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Suppression in lung defense responses after bacterial infection in rats pretreated with different welding fumes.

Authors
Antonini-JM; Taylor-MD; Millecchia-L; Bebout-AR; Roberts-JR
Source
Toxicol Appl Pharmacol 2004 Nov; 200(3):206-218
NIOSHTIC No.
20025833
Abstract
Epidemiology suggests that inhalation of welding fumes increases the susceptibility to lung infection. The effects of chemically distinct welding fumes on lung defense responses after bacterial infection were compared. Fume was collected during gas metal arc (GMA) or flux-covered manual metal arc (MMA) welding using two consumable electrodes: stainless steel (SS) or mild steel (MS). The fumes were separated into water-soluble and -insoluble fractions. The GMA-SS and GMA-MS fumes were found to be relatively insoluble, whereas the MMA-SS was highly water soluble, with the soluble fraction comprised of 87% Cr and 11% Mn. On day 0, male Sprague-Dawley rats were intratracheally instilled with saline (vehicle control) or the different welding fumes (0.1 or 2 mg/rat). At day 3, the rats were intratracheally inoculated with 5 x 10(3) Listeria monocytogenes. On days 6, 8, and 10, left lungs were removed, homogenized, cultured overnight, and colony-forming units were counted to assess pulmonary bacterial clearance. Bronchoalveolar lavage (BAL) was performed on right lungs to recover phagocytes and BAL fluid to measure the production of nitric oxide (NO) and immunomodulatory cytokines, including tumor necrosis factor-alpha (TNF-alpha), interleukin (IL)-2, IL-6, and IL-10. In contrast to the GMA-SS, GMA-MS, and saline groups, pretreatment with the highly water soluble MMA-SS fume caused significant body weight loss, extensive lung damage, and a dramatic reduction in pulmonary clearance of L. monocytogenes after infection. NO concentrations in BAL fluid and lung immunostaining of inducible NO synthase were dramatically increased in rats pretreated with MMA-SS before and after infection. MMA-SS treatment caused a significant decrease in IL-2 and significant increases in TNF-alpha, IL-6, and IL-10 after infection. In conclusion, pretreatment with MMA-SS increased production of NO and proinflammatory cytokines (TNF-alpha and IL-6) after infection, which are likely responsible for the elevation in lung inflammation and injury. In addition, MMA-SS treatment reduced IL-2 (involved in T cell proliferation) and enhanced IL-10 (involved in inhibiting macrophage function) after bacterial infection, which might result in a possible suppression in immune response and an increase in susceptibility to infection.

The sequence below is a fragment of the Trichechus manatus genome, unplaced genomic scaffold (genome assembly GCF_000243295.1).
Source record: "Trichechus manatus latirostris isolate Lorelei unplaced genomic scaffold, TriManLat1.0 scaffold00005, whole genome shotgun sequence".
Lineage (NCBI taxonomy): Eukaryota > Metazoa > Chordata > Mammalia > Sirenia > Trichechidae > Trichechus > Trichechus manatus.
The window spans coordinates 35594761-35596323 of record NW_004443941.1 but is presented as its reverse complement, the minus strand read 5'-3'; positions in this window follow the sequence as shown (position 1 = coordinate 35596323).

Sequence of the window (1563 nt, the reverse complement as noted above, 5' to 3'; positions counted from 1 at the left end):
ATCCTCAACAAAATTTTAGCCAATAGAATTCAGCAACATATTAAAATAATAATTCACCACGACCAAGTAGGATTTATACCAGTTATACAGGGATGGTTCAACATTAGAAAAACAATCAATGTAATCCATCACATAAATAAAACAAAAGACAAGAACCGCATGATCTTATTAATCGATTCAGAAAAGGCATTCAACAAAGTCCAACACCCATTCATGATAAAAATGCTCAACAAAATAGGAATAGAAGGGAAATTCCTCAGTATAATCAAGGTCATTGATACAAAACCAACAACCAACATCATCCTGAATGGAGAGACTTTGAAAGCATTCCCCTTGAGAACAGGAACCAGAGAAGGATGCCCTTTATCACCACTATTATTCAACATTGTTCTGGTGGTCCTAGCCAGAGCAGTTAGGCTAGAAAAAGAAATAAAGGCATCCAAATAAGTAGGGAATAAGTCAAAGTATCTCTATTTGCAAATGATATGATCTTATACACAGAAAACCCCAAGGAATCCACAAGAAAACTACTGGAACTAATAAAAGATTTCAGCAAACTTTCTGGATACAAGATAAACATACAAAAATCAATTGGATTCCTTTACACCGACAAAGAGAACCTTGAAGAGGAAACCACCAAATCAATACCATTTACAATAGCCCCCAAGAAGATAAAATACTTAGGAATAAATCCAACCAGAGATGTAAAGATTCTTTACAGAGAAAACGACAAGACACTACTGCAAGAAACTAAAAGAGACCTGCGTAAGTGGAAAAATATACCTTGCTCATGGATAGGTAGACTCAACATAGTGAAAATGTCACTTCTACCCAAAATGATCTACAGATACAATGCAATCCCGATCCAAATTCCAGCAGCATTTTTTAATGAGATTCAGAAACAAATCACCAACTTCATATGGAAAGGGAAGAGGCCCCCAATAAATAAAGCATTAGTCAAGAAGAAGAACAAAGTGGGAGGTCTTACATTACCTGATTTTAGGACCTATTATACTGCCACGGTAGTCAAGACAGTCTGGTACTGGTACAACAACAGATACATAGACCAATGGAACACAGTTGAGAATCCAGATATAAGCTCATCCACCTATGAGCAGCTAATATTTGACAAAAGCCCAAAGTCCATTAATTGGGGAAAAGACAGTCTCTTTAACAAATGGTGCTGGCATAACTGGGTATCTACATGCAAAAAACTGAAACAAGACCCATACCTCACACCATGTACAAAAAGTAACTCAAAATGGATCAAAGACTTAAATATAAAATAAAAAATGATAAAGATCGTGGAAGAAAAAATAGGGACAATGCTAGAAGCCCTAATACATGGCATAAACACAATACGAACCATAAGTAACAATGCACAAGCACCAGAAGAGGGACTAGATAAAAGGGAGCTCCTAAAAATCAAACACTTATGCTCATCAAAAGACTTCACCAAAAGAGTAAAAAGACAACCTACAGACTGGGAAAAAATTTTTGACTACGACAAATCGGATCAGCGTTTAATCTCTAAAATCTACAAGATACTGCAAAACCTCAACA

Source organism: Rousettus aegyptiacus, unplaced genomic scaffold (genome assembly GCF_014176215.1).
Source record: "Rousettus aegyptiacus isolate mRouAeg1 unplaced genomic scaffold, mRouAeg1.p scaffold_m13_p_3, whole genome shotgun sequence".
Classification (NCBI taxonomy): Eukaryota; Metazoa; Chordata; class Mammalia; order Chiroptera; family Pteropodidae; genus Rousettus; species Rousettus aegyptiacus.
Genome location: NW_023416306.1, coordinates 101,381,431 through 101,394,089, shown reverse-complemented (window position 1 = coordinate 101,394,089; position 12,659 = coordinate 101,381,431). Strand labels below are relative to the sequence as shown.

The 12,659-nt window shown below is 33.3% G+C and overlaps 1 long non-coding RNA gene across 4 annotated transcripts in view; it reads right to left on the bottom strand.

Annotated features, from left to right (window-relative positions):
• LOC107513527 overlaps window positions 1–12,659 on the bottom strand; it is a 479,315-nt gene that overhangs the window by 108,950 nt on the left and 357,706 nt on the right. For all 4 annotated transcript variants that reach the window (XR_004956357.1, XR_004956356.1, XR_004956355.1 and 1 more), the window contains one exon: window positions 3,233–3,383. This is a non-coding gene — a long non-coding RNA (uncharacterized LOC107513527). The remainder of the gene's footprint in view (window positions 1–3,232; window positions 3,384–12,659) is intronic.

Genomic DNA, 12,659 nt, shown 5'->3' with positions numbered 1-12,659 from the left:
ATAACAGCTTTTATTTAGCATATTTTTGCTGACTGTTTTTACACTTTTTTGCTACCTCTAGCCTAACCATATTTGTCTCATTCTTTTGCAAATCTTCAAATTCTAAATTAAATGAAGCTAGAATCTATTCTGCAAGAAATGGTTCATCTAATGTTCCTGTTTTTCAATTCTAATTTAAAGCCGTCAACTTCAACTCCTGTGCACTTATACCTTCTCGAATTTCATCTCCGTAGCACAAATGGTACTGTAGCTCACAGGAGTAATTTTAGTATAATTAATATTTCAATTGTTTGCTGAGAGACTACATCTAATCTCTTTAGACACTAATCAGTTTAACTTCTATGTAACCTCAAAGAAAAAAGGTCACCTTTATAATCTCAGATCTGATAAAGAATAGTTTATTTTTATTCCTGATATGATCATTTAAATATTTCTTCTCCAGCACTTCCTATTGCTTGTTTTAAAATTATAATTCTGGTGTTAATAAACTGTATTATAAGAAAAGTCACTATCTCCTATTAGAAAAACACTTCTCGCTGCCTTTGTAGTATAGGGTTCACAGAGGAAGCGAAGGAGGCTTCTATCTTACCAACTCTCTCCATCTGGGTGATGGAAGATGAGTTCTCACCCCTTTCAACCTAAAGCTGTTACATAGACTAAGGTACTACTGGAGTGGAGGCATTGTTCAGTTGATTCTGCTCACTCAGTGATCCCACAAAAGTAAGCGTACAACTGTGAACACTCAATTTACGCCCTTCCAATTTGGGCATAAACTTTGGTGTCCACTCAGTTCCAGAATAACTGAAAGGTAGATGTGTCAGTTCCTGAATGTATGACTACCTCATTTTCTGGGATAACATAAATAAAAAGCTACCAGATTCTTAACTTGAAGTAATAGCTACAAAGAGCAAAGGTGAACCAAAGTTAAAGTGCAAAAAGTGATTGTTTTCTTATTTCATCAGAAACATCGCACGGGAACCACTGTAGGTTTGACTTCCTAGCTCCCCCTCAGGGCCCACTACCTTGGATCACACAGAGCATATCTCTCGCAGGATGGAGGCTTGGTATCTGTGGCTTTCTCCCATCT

Keywords
Lung-disorders; Bacteria; Bacterial-disease; Bacterial-infections; Laboratory-animals; Animals; Animal-studies; Welding; Welders-lung; Fumes; Lung-irritants; Epidemiology; Pulmonary-system-disorders; Respiratory-system-disorders; Microorganisms
Contact
Health Effects Laboratory Division, National Institute for Occupational Safety and Health, 1095 Willowdale Road, Morgantown, WV 26505, USA
CODEN
TXAPA9
CAS No.
10102-43-9
Publication Date
20041101
Document Type
Journal Article
Email Address
jga6@cdc.gov
Fiscal Year
2005
NTIS Accession No.
NTIS Price
Issue of Publication
3
ISSN
0041-008X
NIOSH Division
HELD
Priority Area
Work Environment and Workforce: Mixed Exposures
Source Name
Toxicology and Applied Pharmacology
State
WV
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